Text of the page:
1. Which players could be available in trades?

The only player who should be considered untouchable is defenseman Oliver Ekman-Larsson. Franchise defensemen are just as critical as franchise centers, but if the Coyotes can pry Matthews out of Toronto (again, highly unlikely) by dealing Max Domi or Dylan Strome, they should consider it. You don’t get many chances to land a franchise center.

  1. Will the Coyotes move up if it’s not to No. 1?

Chayka has said he is open to moving up to another position if the offer is right, and he has also received offers to move down, but the team hasn’t committed to anything at the moment. Much of what is being said right now is the usual pre-draft chatter, which often includes a healthy dose of misdirection. This time of year, you should fully expect to hear lies, or at least partial lies from your team’s management staff. It’s all part of the game.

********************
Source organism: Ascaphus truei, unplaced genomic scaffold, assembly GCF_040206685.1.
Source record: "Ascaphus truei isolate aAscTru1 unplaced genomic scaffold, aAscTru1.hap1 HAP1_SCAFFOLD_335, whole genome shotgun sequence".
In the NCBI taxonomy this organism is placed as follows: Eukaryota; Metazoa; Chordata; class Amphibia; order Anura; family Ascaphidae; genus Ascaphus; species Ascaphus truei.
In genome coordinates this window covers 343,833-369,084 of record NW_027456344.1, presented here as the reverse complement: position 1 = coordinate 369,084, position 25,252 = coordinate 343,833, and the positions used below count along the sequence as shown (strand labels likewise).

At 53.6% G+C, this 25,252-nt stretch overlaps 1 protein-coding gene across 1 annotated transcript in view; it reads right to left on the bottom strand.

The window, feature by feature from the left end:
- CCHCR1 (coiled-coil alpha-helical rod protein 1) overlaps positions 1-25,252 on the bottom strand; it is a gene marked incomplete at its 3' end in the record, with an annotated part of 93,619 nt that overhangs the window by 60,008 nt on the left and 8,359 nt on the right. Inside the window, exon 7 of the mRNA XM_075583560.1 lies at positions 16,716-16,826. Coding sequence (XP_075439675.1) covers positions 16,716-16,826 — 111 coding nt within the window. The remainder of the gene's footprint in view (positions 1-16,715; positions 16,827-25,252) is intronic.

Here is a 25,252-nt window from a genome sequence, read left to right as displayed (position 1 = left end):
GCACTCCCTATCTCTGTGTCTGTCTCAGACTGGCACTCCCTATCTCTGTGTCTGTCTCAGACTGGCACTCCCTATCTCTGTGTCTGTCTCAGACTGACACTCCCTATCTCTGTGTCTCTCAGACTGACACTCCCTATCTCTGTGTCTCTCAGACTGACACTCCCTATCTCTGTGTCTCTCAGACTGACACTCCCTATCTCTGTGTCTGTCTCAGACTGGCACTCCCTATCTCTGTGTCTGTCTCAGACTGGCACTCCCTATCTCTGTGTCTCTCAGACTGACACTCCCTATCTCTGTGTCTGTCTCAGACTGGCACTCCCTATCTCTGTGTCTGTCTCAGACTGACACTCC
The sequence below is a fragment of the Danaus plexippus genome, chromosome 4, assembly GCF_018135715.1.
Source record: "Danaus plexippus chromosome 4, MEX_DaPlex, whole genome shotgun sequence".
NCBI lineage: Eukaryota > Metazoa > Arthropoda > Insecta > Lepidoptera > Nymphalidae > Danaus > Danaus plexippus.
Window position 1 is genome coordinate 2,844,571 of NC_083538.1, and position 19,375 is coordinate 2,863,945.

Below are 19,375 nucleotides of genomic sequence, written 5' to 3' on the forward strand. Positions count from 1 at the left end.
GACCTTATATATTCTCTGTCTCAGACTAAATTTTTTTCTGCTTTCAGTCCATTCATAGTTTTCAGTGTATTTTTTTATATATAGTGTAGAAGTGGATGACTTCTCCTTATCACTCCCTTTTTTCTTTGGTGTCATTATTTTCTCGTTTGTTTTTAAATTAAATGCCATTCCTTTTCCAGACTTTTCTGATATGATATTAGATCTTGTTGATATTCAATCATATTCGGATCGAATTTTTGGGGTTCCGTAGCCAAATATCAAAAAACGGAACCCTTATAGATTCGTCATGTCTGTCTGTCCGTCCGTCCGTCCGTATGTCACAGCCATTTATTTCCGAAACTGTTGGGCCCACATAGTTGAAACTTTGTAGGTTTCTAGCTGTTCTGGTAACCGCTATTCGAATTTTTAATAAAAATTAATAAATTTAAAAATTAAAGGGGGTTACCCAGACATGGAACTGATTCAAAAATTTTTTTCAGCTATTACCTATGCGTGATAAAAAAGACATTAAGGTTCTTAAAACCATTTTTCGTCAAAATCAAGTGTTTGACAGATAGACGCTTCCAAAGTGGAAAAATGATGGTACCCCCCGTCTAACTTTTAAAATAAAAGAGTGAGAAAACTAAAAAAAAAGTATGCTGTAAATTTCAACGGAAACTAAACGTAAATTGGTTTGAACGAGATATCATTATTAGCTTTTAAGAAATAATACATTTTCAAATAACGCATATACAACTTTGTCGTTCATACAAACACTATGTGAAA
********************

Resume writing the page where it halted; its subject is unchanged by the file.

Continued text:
1. Who is the Coyotes’ most likely pick at No. 7?

Matthews and Finnish forwards Patrik Laine and Jesse Puljujarvi are the presumed top three picks. Beyond that, it gets tricky.

“I think there’s some unpredictability. Everybody’s list is a little bit different in these groupings 4-8 and 8-12,” Chayka said. “Were looking at trying to understand all the different variables that go into it all the different options.”

Among the players the Coyotes could choose: defenseman Olli Juolevi, Mikhail Sergachyov, Jakob Chychrun or forwards Matthew Tkachuk, Pierre-Luc DuBois, Alex Nylander and Logan Brown.

NHL Draft

When: Friday 4 p.m. (1st round), Saturday 7 a.m. (rounds 2-7)
Where: First Niagara Center, Buffalo
TV: NBCSN (Friday); NHL Network (Saturday)

Coyotes picks
No. 7 (1st)
No. 20 (1st from NYR)
No. 37 (2nd)
No. 53 (2nd, compensatory)
No. 68 (3rd)
No. 120 (4th)
No. 158 (6th)
No. 188 (7th)